Neighborhood median household income was obtained at the Census block group level from 2011 U.S. Census Bureau data. As in previous work, we used three levels of neighborhood median household income to stratify the sample based on the distribution of neighborhood income across all Census block groups in the County: lowest income quartile (≤$31,600); middle two income quartiles (≥25th to ≤75th percentile); and highest income quartile (≥$62,400) [17,34].
Several steps were used to derive the final sample, as described in detail by Brown et al. [17]. The Miami-Dade County 2011 CMS Master Beneficiary Summary File had 407,296 unique Medicare beneficiaries. To obtain the final sample, the following beneficiaries were excluded: (1) 11,507 who lived outside Miami-Dade County; (2) 14,296 who had died; (3) 3572 who had end-stage renal disease; (4) 64,109 who were younger than 65 years or born prior to 1900; (5) 14,401 for whom the Geolytics software could not match to a specific Census block; (6) 12,132 who belonged to an racial/ethnic group representing <1% of the County’s population aged over 65 years; (7) 34,584 who moved during the period 2010–2011; and (8) 3650 who lived in a nursing home for all or part of the year. The final cohort included 249,405 Medicare beneficiaries, aged 65 years or older, who lived at one location for the period 2010–2011. Census blocks were determined using Geolytics ZIP+4 software, which converts each ZIP code plus 4-digit extension to a Census block, block group, and tract [37]. The University of Miami’s Human Subjects Research Office (FWA00002247, ePROST Protocol#20110948) and CMS’ Privacy Board (approval granted under CMS DUA# 24971) approved this study.

2.3. Statistical Analyses

SAS version 9.3 (SAS Institute Inc., Cary, NC, USA) was used to conduct descriptive and multilevel analyses. PROC GENMOD was used to conduct the three-level multilevel analyses. A three-level framework was used for the main analyses. The Level 3 variable was neighborhood median household income, obtained at the Census block group level from the 2011 U.S. Census data. The Level 2 variable was greenness, obtained for all 36,563 Census blocks in the County using the mean block level NDVI. Level 1 individual variables were race, ethnicity, age, and gender. To handle multilevel regression for binary variables, for each of the two dichotomous mental health outcomes—the absence/presence of a diagnosis of Alzheimer’s disease and depression—PROC GENMOD was used with a binary response distribution.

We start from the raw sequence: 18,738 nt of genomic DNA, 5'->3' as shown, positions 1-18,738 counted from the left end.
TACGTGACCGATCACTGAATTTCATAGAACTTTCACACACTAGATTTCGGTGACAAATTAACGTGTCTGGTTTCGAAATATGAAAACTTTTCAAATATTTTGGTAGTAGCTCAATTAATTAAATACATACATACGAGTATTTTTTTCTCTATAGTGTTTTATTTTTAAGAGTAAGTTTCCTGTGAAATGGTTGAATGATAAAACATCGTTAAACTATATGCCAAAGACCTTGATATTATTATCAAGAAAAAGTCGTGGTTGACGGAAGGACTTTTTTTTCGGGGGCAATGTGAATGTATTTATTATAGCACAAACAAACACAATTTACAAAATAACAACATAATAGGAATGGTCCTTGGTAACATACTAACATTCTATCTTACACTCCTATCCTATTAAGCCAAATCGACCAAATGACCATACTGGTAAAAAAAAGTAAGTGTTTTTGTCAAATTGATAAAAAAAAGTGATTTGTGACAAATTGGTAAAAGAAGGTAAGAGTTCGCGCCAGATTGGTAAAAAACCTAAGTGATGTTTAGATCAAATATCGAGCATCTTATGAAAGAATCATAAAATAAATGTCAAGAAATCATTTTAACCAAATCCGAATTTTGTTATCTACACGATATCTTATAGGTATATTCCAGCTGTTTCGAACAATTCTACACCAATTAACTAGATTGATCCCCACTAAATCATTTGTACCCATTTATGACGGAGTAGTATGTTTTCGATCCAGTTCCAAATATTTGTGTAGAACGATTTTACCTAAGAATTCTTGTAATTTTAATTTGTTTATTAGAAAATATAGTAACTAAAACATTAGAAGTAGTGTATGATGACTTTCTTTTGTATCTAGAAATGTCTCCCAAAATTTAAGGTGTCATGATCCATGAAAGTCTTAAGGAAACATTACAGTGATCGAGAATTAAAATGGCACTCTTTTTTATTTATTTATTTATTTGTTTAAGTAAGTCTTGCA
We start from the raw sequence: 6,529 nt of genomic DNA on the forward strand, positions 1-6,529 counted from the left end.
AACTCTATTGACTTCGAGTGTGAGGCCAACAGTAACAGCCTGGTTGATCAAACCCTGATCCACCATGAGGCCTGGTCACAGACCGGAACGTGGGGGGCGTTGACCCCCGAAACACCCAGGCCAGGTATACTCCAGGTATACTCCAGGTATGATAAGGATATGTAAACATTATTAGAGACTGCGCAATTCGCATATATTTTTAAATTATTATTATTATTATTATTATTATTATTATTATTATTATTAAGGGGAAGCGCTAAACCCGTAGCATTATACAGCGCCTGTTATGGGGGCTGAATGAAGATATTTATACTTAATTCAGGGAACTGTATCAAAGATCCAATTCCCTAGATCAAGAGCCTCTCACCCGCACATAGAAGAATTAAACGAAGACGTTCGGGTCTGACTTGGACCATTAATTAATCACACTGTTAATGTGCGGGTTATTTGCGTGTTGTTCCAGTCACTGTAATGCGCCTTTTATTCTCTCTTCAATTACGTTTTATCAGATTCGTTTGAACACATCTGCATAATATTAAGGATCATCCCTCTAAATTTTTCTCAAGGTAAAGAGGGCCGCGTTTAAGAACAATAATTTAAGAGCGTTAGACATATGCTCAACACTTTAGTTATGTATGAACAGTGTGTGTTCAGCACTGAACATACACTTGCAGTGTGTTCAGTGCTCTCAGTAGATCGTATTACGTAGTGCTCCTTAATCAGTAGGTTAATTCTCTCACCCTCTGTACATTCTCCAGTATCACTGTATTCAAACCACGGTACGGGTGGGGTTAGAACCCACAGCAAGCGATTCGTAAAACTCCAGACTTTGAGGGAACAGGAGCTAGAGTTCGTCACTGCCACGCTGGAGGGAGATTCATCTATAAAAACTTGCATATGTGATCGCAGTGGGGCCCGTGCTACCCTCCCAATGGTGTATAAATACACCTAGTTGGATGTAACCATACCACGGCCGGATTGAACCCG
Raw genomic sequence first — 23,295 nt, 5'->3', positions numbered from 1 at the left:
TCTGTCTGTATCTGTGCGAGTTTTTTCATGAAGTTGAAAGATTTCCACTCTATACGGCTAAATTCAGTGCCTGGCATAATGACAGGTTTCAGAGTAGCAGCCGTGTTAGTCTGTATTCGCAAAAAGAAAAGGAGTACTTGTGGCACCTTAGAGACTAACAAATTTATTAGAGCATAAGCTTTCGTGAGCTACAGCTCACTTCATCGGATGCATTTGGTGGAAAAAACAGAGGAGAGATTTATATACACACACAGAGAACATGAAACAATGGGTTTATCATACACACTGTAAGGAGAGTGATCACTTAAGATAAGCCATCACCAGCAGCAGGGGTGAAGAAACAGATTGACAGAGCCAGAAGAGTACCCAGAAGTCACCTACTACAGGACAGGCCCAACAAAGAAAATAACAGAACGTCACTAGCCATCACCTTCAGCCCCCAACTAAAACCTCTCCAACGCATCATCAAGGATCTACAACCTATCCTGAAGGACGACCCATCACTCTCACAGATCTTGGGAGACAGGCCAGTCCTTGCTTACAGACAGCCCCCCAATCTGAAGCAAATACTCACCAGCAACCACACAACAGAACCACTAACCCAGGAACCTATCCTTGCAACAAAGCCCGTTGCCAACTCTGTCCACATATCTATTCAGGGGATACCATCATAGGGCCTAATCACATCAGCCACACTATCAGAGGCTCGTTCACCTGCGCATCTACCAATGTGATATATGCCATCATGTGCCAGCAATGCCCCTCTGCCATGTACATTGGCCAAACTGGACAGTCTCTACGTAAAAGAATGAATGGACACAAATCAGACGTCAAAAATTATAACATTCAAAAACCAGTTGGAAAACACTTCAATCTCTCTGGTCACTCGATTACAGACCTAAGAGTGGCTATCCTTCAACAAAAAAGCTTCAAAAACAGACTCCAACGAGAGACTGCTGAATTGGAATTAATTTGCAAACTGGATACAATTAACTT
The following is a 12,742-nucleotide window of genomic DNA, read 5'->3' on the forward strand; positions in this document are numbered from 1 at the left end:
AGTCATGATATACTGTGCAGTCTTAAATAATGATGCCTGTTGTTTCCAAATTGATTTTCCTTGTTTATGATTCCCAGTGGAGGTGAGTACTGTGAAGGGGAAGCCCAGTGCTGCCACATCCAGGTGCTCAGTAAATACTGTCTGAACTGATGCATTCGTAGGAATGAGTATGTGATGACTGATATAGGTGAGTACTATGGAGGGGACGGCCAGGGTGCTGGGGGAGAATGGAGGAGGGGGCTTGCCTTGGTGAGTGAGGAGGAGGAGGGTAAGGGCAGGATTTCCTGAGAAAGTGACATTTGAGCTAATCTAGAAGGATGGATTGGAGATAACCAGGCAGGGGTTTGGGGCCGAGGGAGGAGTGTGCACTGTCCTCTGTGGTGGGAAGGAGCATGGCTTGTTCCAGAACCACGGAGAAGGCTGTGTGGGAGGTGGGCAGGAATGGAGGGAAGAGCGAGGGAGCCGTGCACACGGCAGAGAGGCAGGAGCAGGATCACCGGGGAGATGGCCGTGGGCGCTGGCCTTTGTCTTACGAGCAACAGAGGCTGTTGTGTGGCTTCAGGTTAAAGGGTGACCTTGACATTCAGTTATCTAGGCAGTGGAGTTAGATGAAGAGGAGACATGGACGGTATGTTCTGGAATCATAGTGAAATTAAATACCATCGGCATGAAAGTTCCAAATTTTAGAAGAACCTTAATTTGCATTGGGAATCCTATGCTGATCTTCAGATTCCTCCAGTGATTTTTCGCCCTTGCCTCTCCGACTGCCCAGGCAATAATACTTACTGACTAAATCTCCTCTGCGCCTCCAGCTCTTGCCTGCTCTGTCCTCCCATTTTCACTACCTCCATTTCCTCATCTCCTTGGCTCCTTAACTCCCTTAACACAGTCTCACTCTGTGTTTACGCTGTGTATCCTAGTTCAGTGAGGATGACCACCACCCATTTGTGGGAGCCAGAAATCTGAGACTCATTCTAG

Descriptive statistics are presented in Table 1. The study sample characteristics were similar to those of adults aged 65 years and older living in Miami-Dade County, with 58% female, 13% black, 19% non-Hispanic white and 68% Hispanic residents [38]. Greenness NDVI scores were on average lower in lower-income neighborhoods than in higher-income neighborhoods; however, within each income quartile, there was a relatively large range of NDVI scores. Lower-income neighborhoods’ residents were more likely to have Alzheimer’s disease and depression diagnoses, and on average were more likely to be a racial/ethnic minority (Hispanic or black), female and older, when compared to residents of medium- or high-income neighborhoods.

3. Results

Higher levels of greenness as measured by mean NDVI were associated with a notable reduction in each of the two mental health outcomes: Each increase of 0.1 in NDVI was associated with statistically significantly lower odds of Alzheimer’s disease (by 10%) and depression (by 15%). Table 2 presents the main analyses on the relationship of greenness with each health outcome for the overall sample.
There was a reduced risk of Alzheimer’s disease (by 18%) and depression (by 28%) for elders living in Census blocks that were 1 SD above the NDVI mean, as compared to elders living 1 SD below the mean.
Further analyses examined whether neighborhood income level moderated the relationship of greenness with each mental health outcome. For Alzheimer’s disease, the cross-level interaction term between NDVI and neighborhood income level failed to attain statistical significance (p = 0.0652). Analyses stratified by neighborhood income level revealed that each increase of 0.1 in NDVI was associated with lower odds of Alzheimer’s disease for residents of low- (OR = 0.871, p < 0.0001), medium- (OR = 0.905, p < 0.0001), and high-income neighborhoods (OR = 0.925, p = 0.0061).